Bottom-up Beta formula
BL = Bu*(1+(1-t)(D/E))
%change in EBIT / %change in Revenues
Cost of Equity = Ke
- Riskfree rate + BetaL * (Risk premium)
- Rf + Blevered * (Rm - Rf)
Annual dividends per share / Price per share
Expected Return on Stock-formula
Dividend yield + Price appreciation
Bu = Unlevered Beta = Asset Beta
- Current Beta
- _________________(1+(1+t)(Average D/E)
WACC stands for?
Weighted Average Cost of Capital
Bunlevered * (1+(1-t)(D/E))
Ke*(E/E+D) + Kd*(D/E+D)
(after tax Ke)
BL = Bu * (1+(1-t)(D/E))
What does the Investment Principle say?
Invest in assets that generate more than the minimum acceptable return (hurdle rate).
What does the Financing Principle say?
The mix of Debt and Equity should maximize the value of the investments.
What does the Dividend Principle say?
If firms doesn't find investments that earn their minimum required return (hurdle rate) then the excess cash must be returned to the owners in form of dividends.
What does the Financing Hierarchy look like?
Most preferred first.
- 1. Retained earnings
- 2. Straight debt
- 3. Convertible debt
- 4. Common stock
- 5. Straight preferred stock
- 6. Convertible preferred.
What downsides are there when using Debt?
- 1. Threat of bankruptcy increases with more debt.
- 2. Higher risk in the firm resulting in higher interest rates (agency costs).
- 3. Bond holders can reduce firm's flexibility with bond covenants.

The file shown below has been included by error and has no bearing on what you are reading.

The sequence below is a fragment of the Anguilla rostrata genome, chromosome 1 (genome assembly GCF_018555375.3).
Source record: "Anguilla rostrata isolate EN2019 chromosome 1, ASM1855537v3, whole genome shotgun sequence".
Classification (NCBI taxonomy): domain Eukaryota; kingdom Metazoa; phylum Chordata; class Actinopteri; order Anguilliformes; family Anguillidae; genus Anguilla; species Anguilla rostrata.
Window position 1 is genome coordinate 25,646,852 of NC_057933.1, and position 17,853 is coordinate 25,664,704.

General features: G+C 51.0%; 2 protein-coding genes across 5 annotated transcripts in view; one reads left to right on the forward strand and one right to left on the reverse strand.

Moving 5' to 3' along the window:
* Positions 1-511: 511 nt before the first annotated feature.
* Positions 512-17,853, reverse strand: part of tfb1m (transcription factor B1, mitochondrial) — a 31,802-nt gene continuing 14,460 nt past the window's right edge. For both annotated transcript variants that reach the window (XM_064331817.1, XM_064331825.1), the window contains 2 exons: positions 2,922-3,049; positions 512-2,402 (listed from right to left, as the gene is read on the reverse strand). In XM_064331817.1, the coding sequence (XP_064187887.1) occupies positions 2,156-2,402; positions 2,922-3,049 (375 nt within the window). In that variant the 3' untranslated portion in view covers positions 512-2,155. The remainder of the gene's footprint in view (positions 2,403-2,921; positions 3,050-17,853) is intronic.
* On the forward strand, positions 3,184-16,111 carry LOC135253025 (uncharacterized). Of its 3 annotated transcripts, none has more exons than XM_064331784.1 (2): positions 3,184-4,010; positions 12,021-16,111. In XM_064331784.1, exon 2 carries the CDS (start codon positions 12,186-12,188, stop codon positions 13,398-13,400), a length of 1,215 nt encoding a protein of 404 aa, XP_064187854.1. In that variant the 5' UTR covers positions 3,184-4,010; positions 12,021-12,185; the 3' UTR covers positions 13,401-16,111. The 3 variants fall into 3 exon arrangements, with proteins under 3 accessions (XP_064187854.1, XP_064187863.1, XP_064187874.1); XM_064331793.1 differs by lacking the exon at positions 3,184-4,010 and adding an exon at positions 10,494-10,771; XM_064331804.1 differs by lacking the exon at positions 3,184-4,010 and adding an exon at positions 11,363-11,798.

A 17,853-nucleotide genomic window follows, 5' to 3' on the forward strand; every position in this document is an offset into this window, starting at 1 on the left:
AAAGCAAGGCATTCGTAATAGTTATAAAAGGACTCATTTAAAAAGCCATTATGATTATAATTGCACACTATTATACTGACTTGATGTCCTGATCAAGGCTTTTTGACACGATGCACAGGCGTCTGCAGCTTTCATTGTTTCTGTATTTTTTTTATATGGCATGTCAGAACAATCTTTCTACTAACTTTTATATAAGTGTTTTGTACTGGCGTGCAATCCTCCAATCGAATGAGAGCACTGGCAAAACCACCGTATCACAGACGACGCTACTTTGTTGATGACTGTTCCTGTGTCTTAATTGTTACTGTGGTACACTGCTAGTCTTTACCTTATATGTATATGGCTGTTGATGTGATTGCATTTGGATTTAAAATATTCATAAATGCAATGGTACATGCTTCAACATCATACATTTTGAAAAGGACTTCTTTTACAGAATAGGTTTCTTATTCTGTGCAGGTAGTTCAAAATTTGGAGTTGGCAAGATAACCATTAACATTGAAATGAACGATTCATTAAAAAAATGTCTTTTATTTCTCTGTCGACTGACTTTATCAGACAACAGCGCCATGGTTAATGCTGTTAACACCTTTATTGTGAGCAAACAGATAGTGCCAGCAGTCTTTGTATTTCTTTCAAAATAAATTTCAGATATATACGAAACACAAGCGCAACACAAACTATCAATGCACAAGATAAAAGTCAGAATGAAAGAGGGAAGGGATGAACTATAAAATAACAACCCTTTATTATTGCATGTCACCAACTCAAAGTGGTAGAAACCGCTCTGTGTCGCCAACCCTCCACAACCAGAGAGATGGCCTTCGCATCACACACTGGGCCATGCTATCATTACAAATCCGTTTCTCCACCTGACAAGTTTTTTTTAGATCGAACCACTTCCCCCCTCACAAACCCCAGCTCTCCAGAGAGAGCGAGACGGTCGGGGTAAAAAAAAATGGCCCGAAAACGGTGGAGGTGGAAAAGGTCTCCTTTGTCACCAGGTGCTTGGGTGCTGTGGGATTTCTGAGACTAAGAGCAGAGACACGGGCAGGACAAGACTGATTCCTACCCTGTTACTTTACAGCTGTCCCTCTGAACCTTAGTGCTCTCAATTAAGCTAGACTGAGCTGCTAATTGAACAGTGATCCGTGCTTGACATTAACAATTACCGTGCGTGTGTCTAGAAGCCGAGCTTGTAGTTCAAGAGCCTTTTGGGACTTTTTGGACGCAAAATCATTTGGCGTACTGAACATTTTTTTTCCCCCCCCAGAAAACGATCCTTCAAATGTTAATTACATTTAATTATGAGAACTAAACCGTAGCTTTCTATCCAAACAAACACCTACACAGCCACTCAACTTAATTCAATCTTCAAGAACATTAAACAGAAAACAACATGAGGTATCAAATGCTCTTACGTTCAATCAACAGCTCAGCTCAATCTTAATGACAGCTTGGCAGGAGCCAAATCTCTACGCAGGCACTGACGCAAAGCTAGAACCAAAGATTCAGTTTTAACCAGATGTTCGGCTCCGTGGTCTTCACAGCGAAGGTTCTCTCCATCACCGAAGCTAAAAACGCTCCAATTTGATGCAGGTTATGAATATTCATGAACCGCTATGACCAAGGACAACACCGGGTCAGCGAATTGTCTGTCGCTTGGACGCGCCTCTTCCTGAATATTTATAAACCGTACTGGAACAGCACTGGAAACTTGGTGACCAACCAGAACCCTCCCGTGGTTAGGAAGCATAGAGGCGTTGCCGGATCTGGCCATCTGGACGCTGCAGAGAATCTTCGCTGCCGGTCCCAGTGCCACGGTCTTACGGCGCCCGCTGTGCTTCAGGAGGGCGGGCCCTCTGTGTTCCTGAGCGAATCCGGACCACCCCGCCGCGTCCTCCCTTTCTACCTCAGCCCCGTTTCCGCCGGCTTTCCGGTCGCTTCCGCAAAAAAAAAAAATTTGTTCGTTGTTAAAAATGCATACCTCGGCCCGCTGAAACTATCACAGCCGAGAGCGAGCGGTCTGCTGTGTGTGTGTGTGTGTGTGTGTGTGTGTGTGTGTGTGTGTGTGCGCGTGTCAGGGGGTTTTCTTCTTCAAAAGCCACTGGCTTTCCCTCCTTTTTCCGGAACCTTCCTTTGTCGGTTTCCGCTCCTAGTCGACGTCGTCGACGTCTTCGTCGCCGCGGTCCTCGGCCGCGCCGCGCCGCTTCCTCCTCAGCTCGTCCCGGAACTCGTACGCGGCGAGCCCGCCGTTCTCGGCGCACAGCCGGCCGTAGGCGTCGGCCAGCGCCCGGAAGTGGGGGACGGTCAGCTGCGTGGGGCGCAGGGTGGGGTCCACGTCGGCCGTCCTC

- 4. When general interest rates go up, so does the interest expenses.
What upsides are there with Debt?
- 1. Interest is tax-deductible.
- 2. Increased debt increases discipline to choose good investments to be able to pay interests.
- 3. Leverage on the equity.
Cost of Capital-formula
Ke * (E/E+D) + Kd * (D/E+D)
Cost of Debt-formula
(Rf + spread) * (1-t)
What does high Operating Leverage mean?
You have high fixed costs. When revenues increase, the profit increases relatively more and vice verse.
What does high Financing Leverage mean?
It increases the Equity Beta. High FL equals high interest costs --> profit varies more when revenues vary.
If a firm moves to a tax heaven, how will that affect the Firm Value?
- If High D/E-ratio --> Value decreases as tax shield decreases.
- If low D/E-ratio --> Value increases as tax expenses decreases.
If given WACC, Rf, number of Shares.
How do you estimate firm value?
- Enterprise value = shares / (WACC-Rf)
- Equity = Enterprise value * (E/E+D)
- Value per share = Equity / Shares
What Fundamental Variables influence the Beta?
- 1. Type of business (Cyclical? Discretionary products?)
- 2. Degree of Operating Leverage.
- 3. Degree of Financial Leverage.
Explain the Gordon Growth Formula.
Stock Value (P) = D / (k - G
- D = Dividends
- k = Cost of Equity
- G = Growth
What is included in "Enterprise Value"?
Value of Equity AND Value of Debt.
Interest Coverage Ratio, You divide which result with Interest Expenses?
- Earnings Before Taxes
- (as you get tax deductions on interest expenses).
What's the Reinvestment Rate-formula?
Growth / ROC
where ROC is Return on Capital.